What role do you think interactivity is going to play in email’s future? Apart from interactivity, what do you want to see next in email?
Interactivity makes interacting with email fun, transparent and efficient. If I see the first question of a survey seamlessly integrated in the email, the chance that I will answer it is significantly higher than that I click on a simple button “to the survey”. And if I have answered the first question, it is very likely that I answer the following few too. Another example: If I receive an email with product offers and I can select some features directly in the email without going to the web shop first (even if it’s just one click) will increase the likeliness of adding it to my basket significantly.
Beside interactivity I hope to see smarter personalisation in the email. Ecommerce companies should show me products I am interested in. Using cross channel tracking and AI powered, real time recommendation systems to show me the most relevant offer in the email. At the time of the open, not the sendout. The second topic that I hope to gain importance is accessibility. not only for inclusion of people with disabilities but also to make emails readable by digital home systems like Amazon Alexa or Google Home and cars infotainment systems. Existing web accessibility standards can and will be adopted to email in the next years.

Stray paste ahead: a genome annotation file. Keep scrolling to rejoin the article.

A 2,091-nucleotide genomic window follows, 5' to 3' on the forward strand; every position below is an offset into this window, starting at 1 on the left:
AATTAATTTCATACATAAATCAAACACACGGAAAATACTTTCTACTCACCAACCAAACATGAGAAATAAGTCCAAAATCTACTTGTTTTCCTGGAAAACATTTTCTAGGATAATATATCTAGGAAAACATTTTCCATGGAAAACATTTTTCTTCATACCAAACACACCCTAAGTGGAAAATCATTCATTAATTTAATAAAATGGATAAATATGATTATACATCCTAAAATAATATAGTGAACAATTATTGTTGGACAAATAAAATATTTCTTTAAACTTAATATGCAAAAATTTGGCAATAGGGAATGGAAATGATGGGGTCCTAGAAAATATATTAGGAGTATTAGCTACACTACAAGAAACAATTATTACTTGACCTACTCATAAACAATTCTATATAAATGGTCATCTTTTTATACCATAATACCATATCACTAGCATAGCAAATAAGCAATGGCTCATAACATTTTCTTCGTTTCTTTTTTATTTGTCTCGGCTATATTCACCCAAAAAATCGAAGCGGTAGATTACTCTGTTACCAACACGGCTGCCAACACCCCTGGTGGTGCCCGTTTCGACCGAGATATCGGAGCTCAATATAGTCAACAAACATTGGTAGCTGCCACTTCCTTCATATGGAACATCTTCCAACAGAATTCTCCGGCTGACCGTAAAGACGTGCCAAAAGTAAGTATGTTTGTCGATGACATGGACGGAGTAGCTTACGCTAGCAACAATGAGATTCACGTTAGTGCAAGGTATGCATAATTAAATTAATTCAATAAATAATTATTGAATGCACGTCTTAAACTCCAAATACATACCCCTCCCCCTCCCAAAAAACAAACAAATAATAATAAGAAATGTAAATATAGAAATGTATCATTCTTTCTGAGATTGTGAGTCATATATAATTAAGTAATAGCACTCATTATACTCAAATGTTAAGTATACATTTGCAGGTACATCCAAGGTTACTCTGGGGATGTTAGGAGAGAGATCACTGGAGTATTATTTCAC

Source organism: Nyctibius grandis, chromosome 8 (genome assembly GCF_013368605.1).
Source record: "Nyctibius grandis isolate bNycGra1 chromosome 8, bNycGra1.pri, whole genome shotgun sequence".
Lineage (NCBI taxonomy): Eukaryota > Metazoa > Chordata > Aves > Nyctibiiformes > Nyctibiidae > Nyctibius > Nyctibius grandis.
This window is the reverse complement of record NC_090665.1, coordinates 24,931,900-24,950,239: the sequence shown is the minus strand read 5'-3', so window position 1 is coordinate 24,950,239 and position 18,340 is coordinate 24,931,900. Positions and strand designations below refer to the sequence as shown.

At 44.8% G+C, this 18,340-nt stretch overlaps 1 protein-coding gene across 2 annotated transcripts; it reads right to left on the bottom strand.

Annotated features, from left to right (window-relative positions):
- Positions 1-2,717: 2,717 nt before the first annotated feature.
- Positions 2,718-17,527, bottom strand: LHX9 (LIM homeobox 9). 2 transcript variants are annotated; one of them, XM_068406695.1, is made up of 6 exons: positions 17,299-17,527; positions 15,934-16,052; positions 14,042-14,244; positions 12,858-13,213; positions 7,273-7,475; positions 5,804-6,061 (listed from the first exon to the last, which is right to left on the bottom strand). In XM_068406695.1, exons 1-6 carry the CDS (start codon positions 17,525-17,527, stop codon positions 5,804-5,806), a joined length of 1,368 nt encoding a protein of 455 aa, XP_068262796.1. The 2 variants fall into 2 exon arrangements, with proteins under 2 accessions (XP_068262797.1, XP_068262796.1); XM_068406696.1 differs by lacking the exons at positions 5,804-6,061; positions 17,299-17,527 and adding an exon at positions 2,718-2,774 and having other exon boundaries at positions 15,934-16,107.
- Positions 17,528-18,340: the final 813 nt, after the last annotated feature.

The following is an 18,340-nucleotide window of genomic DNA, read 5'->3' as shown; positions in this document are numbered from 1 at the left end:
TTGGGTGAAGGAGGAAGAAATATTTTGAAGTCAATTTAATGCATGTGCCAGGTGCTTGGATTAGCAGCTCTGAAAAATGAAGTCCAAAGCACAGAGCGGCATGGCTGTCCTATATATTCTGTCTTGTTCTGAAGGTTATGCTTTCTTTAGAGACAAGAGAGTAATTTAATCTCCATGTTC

During last and this years all of the experts were dealing with interactivity and accessibility of emails, haven’t we forgotten something important?
We tend to forget the customer because we focus on technology and conversions. Interactivity is not a purpose on its own. It is a tool to create better user experience, to surprise and delight customers. That’s the only purpose to do it. Not just because we can.
Are there any email developers who inspire you?
Sure here are. First of all it’s Mark Robbins, some call him the godfather of interactive email. He was the one kicking off the topic back in 2015. Another one is Paul Airy. He is the driving force behind the accessibility movement in the email scene.
What are your thoughts on the recent Gmail updates like AMP?
AMP is an interesting approach to make interactivity available for a wider audience. On the other hands it is under control of the most powerful internet company and they decide who is allowed to use it. Since email is democratic by design, no sole instance should be able to take control over it. So I hope that the requirement of going through an approval process controlled by Google alone will be dropped at a certain point.
What is your advice to those new to email or email veterans?
Keep innovating. Be curious. And care about your subscribers.
What can we expect to see from you at Emailing2020 conference?
A way of presenting you haven’t seen on stage before. Plus some hands on takeaways, but no buzzword tossing.
* * * *
Take the opportunity to meet the world’s leading e-mail experts live. Get your ticket now.